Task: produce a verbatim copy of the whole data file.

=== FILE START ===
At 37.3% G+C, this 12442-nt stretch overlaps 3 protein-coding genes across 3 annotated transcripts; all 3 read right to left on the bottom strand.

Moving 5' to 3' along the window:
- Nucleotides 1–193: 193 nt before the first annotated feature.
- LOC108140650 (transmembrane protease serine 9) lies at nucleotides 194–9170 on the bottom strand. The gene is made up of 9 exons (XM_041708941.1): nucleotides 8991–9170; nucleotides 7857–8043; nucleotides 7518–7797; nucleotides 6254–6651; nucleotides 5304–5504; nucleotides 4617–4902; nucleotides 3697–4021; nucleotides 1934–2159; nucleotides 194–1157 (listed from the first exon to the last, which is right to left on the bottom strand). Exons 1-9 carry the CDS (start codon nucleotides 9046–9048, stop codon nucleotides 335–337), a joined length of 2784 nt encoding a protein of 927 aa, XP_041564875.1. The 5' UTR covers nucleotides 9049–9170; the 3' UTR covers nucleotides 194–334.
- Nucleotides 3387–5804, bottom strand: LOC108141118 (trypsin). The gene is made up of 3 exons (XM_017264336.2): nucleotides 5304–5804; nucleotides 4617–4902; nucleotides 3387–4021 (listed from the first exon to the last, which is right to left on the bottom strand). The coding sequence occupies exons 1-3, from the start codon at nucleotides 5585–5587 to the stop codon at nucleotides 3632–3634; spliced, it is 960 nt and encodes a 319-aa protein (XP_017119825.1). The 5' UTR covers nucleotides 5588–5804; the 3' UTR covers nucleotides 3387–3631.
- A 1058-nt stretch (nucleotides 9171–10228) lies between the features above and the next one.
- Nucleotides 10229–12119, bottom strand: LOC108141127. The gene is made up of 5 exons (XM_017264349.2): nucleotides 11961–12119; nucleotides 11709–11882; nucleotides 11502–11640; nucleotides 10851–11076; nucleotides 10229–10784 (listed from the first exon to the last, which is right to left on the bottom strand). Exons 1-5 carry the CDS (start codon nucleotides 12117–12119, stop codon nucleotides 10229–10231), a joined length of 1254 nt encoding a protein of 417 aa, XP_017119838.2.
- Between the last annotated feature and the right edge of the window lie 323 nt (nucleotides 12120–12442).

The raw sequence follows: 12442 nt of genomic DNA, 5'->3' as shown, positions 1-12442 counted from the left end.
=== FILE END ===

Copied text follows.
At 37.3% G+C, this 12442-nt stretch overlaps 3 protein-coding genes across 3 annotated transcripts; all 3 read right to left on the bottom strand.

Moving 5' to 3' along the window:
- Nucleotides 1–193: 193 nt before the first annotated feature.
- LOC108140650 (transmembrane protease serine 9) lies at nucleotides 194–9170 on the bottom strand. The gene is made up of 9 exons (XM_041708941.1): nucleotides 8991–9170; nucleotides 7857–8043; nucleotides 7518–7797; nucleotides 6254–6651; nucleotides 5304–5504; nucleotides 4617–4902; nucleotides 3697–4021; nucleotides 1934–2159; nucleotides 194–1157 (listed from the first exon to the last, which is right to left on the bottom strand). Exons 1-9 carry the CDS (start codon nucleotides 9046–9048, stop codon nucleotides 335–337), a joined length of 2784 nt encoding a protein of 927 aa, XP_041564875.1. The 5' UTR covers nucleotides 9049–9170; the 3' UTR covers nucleotides 194–334.
- Nucleotides 3387–5804, bottom strand: LOC108141118 (trypsin). The gene is made up of 3 exons (XM_017264336.2): nucleotides 5304–5804; nucleotides 4617–4902; nucleotides 3387–4021 (listed from the first exon to the last, which is right to left on the bottom strand). The coding sequence occupies exons 1-3, from the start codon at nucleotides 5585–5587 to the stop codon at nucleotides 3632–3634; spliced, it is 960 nt and encodes a 319-aa protein (XP_017119825.1). The 5' UTR covers nucleotides 5588–5804; the 3' UTR covers nucleotides 3387–3631.
- A 1058-nt stretch (nucleotides 9171–10228) lies between the features above and the next one.
- Nucleotides 10229–12119, bottom strand: LOC108141127. The gene is made up of 5 exons (XM_017264349.2): nucleotides 11961–12119; nucleotides 11709–11882; nucleotides 11502–11640; nucleotides 10851–11076; nucleotides 10229–10784 (listed from the first exon to the last, which is right to left on the bottom strand). Exons 1-5 carry the CDS (start codon nucleotides 12117–12119, stop codon nucleotides 10229–10231), a joined length of 1254 nt encoding a protein of 417 aa, XP_017119838.2.
- Between the last annotated feature and the right edge of the window lie 323 nt (nucleotides 12120–12442).

The raw sequence follows: 12442 nt of genomic DNA, 5'->3' as shown, positions 1-12442 counted from the left end.